For immediate release: May 3, 2021

BOSTON – Representative Mark J. Cusack (D-Braintree) joined his colleagues in the Massachusetts House of Representatives to pass its Fiscal Year 2022 (FY22) budget. This budget responsibly responds to the needs of residents and makes investments that set the state on a path toward economic recovery after the COVID-19 pandemic. Funded at $47.716 billion, the House’s FY22 budget continues its strong commitment to cities and towns, and includes significant investments in education, supportive services for vulnerable populations, and workforce and economic development, among other priorities.

During this week’s debate, Rep. Cusack was able to secure for the 5th Norfolk District (Braintree, Holbrook and Randolph) nearly $62 million in local aid and a combined $200,000 for public safety improvements. $150,000 was also secured for Braintree’s Community Partnership on Substance Abuse, as well as $200,000 for One Life at a Time located in Braintree.

The House FY22 budget does not cut services nor does it raise taxes, and is made possible due to strong revenue collections, increased federal reimbursement, and by leveraging funds from the state’s Stabilization Fund. The budget does not appropriate anticipated American Rescue Plan (ARP) funds. As the House Ways & Means and Federal Stimulus committees await the issuance of spending parameters by the federal government, they have begun a process to better understand the needs of Massachusetts communities and analyze past expenditures of federal funds, particularly those received from the CARES Act.

The FY22 House budget reflects the local aid commitment recently made by the House and Senate. It increases Unrestricted General Government Aid (UGGA) by $39.5 million over FY21 for a total of $1.168 billion and Chapter 70 education funding by $219.6 million over FY21 for a total of $5.503 billion, fully funding the first year of a six-year implementation plan of the Student Opportunity Act (SOA). Enacted in 2019 to support equitable funding for our most vulnerable students, the Legislature’s funding schedule ensures the SOA remains on track to be fully implemented over the course of seven years as opposed to the Governor’s budget proposal.

The budget passed includes nearly $25 million in direct aid to Braintree, $26 million to Randolph and nearly $10 million directed to Holbrook. Each town will see an increase in unrestricted local aid. The $212,673 increase will bring Braintree’s total to $6,289,045. Randolph will see an increase of $193,183 bringing the total to $5,712,696. Holbrook’s total comes to $1,621,641, an increase of $54,838. Public schools in the district will see an increase in Chapter 70 funding through the SOA, seen by Braintree’s total state education funding increasing from the previous budget to $18,459,141 in FY22, Randolph’s to $20,664,953 and Holbrook’s to $8,776,288. The Special Needs Circuit Breaker is funded at $367 million for FY22, an almost $20 million increase from the previous FY21 budget.

“The increase in local aid will help each town fund education, public safety, veterans’ services, our public works operation and many other areas that are crucial to continuing to improve our quality of life throughout these unprecedented times,” said Representative Cusack. “The increase in education funding will assist the schools in providing the education and resources our students, teachers and staff need to excel.”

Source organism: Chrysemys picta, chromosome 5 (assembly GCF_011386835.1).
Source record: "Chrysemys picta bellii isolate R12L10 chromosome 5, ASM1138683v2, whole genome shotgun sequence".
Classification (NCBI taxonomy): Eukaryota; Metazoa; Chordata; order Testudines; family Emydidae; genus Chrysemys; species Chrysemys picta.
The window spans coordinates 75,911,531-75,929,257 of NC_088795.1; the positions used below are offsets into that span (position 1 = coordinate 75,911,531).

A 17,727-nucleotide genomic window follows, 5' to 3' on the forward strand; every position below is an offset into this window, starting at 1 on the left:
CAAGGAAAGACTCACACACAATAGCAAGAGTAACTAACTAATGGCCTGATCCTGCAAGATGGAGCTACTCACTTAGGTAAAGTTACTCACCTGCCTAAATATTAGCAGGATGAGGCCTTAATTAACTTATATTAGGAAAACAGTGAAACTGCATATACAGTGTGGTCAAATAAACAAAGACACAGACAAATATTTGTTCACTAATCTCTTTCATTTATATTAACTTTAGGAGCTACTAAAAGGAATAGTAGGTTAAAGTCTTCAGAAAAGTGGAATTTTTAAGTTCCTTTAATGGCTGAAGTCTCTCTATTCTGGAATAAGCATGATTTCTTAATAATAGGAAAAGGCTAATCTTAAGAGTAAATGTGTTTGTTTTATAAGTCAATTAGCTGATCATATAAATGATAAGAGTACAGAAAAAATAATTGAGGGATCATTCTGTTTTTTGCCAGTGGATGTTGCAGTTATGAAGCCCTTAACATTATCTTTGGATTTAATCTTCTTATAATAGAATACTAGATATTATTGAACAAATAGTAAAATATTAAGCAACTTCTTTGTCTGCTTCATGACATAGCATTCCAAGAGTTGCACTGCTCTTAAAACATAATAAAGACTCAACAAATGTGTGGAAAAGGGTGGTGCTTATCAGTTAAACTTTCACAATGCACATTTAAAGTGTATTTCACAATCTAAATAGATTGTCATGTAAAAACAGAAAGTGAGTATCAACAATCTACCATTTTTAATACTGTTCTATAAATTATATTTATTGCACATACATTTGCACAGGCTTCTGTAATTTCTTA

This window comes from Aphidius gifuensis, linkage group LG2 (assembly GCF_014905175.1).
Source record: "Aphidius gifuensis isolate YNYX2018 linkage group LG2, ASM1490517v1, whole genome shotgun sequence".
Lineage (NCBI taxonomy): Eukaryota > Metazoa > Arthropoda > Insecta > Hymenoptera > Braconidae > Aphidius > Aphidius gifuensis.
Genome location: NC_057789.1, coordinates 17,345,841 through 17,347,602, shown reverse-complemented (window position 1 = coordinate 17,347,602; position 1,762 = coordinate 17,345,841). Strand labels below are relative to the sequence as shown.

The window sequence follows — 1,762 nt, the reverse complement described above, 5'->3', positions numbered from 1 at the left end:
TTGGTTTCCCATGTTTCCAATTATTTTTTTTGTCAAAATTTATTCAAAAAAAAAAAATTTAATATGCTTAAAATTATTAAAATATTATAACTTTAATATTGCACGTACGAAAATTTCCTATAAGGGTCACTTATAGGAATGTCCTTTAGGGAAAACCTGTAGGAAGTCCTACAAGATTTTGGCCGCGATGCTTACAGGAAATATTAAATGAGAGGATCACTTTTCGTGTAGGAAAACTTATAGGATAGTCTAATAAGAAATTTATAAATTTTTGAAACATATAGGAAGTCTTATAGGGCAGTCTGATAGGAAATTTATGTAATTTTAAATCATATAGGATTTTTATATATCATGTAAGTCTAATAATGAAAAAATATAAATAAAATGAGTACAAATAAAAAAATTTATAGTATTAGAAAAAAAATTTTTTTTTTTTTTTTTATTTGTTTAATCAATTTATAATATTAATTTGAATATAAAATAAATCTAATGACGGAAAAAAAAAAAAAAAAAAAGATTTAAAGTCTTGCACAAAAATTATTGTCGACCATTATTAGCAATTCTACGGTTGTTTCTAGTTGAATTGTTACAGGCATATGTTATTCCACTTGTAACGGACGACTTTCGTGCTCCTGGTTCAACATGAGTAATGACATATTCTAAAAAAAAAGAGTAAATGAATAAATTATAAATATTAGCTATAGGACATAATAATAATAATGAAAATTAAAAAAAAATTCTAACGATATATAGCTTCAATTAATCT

Reflecting the Legislature’s strong commitment to providing access to care and treatment for individuals with a substance use disorder, the budget allocates $160 million for the Bureau of Substance Addiction Services, including support for the MA-Access to Recovery program and targeted investments in five additional recovery centers. The budget also provides funding for low-threshold housing for people experiencing homelessness, mental health disorders and at risk for HIV; outpatient and mobile services for persons with disabilities; and treatment at correctional facilities.

Representative Cusack was successful in securing an amendment of $150,000 to be put towards Braintree’s Community Partnership on Substance Abuse. The money will be used to help the Substance Abuse Prevention Coordinator and the Lead Stakeholders continue their work in educating the community of Braintree on the dangers of substance abuse and how to prevent it. Furthering the fight against this ever-growing epidemic, Rep. Cusack was also able to secure $200,000 for One Life at a Time, Inc. located in Braintree. This money will help One Life at a Time continue their amazing work helping individuals throughout recovery and start new beginnings.

“The Community Partnership on Substance Abuse have been doing a tremendous job in our town to battle the epidemic that is substance abuse,” said Representative Cusack. “It is my hope that with this additional funding from the budget that the Partnership can reach even more citizens who need our help and additionally educate the youth of Braintree.”

Cusack was also able to secure $100,000 to increase public safety in Braintree, $50,000 to increase public safety in Randolph and $50,000 to increase public safety in Holbrook.

“I am extremely proud of the job that all the men and women serving in Braintree, Randolph and Holbrook’s public safety departments do on behalf of our citizens every day. I look forward to continue to work with each department to put this money to where it will be needed the most to protect our district and residents,” said Representative Cusack.

Speaker Mariano and the House Ways & Means Committee introduced their FY22 budget on April 14, 2021, following a review of the Governor’s proposal and a series of budget hearings. After three days of debate and over a thousand proposed amendments, the budget passed by the House of Representatives 160-0 and now goes to the Senate.